Keith Moore wrote:
Some applications and hosts require stable addresses; others do not.
Very few, and they should be carefully selected and such apps definitely
should obtained informed consent of the user before they use a
So it might be that a home network needs to be able to support two
prefixes - a stable one that can be used by those applications that
need it, and an ephemeral one that can be used by everything else.
That's not difficult to do by itself, but my next question is how
to arrange these things such that ordinary consumers can understand
such details and manage them?
Two addresses might work. The ephemeral address needs to be short-lived
regularly randomly reassigned from a pool and shared by as many
ISP customers as possible.
ALL of the outgoing connections should use the ephememeral address.
And I believe even incoming connections should use the ephemeral
one, obtained by something like IGDP-via-UPnP or NAT-PMP. Using the
static address should require significantly more work than the ephemeral
one, or we'll see too many apps that will take the easy route.
I know that there are a few hundred million folks that strip naked
at varying levels on social networks. But we should not make it
difficult to folks that care about privacy to _not_ get laid by
careless (or on-purpose) apps. Apps similar to customer affiliation
programs from supermarkets, where lots of folks loose their privacy
for a few pennies.
legislators can regulate browser cookies, but there is little legislators
could do to protect citizens that use static IPv6 addresses.
I also strongly disagree with the assertion that EU law requires IETF
to make it so.
I never said that. I said that by issuing static/fixed IPv6 addresses
to home DSL subscribers (or personal mobile devices) that you're
subverting legal initiatives to protect privace, such as the
E-Privacy directive that exists in the EU, and the "do not track"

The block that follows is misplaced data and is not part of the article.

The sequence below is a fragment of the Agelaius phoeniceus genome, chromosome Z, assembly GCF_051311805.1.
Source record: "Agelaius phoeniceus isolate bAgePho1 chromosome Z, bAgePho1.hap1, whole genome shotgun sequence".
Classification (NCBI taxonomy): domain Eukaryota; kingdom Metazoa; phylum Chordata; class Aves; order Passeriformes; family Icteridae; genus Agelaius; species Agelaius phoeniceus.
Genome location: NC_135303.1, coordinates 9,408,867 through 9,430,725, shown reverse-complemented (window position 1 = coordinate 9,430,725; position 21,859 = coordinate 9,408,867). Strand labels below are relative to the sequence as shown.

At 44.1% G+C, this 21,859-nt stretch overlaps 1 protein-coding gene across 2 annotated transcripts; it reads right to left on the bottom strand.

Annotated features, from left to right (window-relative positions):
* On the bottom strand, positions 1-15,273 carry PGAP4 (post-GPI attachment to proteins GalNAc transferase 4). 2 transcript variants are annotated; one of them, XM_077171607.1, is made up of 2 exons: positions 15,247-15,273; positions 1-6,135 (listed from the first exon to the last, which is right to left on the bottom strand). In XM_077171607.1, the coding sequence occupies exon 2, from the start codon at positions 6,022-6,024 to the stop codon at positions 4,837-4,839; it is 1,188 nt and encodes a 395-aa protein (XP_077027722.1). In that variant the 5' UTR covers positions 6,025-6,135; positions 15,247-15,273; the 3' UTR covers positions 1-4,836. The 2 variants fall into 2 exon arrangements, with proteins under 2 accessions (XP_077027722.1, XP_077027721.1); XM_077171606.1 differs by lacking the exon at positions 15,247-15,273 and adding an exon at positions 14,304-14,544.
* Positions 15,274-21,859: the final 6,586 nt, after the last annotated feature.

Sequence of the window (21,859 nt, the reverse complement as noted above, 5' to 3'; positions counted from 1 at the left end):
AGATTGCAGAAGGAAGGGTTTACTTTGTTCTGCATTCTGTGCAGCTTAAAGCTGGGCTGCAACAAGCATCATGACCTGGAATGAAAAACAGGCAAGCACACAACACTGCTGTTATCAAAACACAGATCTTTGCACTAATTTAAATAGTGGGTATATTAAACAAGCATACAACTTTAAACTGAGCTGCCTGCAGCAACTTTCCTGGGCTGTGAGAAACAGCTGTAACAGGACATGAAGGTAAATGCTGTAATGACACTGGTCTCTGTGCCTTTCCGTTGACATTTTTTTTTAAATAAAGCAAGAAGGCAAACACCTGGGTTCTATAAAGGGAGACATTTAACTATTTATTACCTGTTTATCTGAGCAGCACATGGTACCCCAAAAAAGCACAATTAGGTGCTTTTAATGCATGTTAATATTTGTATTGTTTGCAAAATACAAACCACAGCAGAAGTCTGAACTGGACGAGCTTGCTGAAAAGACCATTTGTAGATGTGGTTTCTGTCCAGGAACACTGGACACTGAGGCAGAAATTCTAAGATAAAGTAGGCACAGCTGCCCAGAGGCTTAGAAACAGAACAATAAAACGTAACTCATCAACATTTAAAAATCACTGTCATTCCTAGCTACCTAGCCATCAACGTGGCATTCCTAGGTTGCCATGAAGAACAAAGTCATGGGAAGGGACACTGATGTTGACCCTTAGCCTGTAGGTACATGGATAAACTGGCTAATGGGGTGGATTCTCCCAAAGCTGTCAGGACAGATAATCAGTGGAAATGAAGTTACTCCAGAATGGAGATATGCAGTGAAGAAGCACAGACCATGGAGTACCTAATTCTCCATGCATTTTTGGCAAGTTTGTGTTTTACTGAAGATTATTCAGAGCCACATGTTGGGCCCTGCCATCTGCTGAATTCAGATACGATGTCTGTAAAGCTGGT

in discussion in the US. For someone with a static IPv6 address,
you do not need any cookies at all. The IP address itself becomes
personally identfiable (PII) information.
Collecting PII is regulated in the EU, and allowed only under very
specific conditions. With IPv6 static addresses issued to personal
devices and private households, logging client IP-Addresses will
become, without any doubt, subject to Data Privacy legislation, and
that means in many cases illegal.
This isn't actually new, and it has already been decided to apply to
current IPv4 addresses as well by a german court in 2007
I don't want to cripple all home networks and applications by imposing
ephemeral addresses and/or NATs on them.
You're not crippling anything here and you are significantly exaggerating
the burden. Just asking for some extra effort to protect privacy.
Think about it, most addresses for personal mobile devices and for home
subscribers are currently using NAT-ed dynamic IPv4 addresses already,
so it works fine, its being done, and internet is still usable.
But having a stable address prefix associated with every device in
one's home network that communicates with the public Internet can
indeed threaten the user's privacy.
Public information to map a static IP-address to a name accumulates
in a matter of a several days to a few weeks, at most. With static
addresses, you will not have "false positive", so one single
datum that correlates a name with that address, and privacy is gone.
It's like a photo with your name being exposed to internet search engines
just once, you can hardly undo that (maybe do damage control by having
your real name changed, but that nothing you want everyone having to
do every few months, would you?
(Note that privacy addresses don't really solve the problem as
they still all have the same prefix.)
Full anonymity is not possible at all. What we need and can achieve
is what is currently done: share the addresses among a huge number
of subscribers and randomly reassign new addresses from the pool.
Anyway, to me it seems reasonable for the HOMENET group to
consider privacy issues associated with address assignment.
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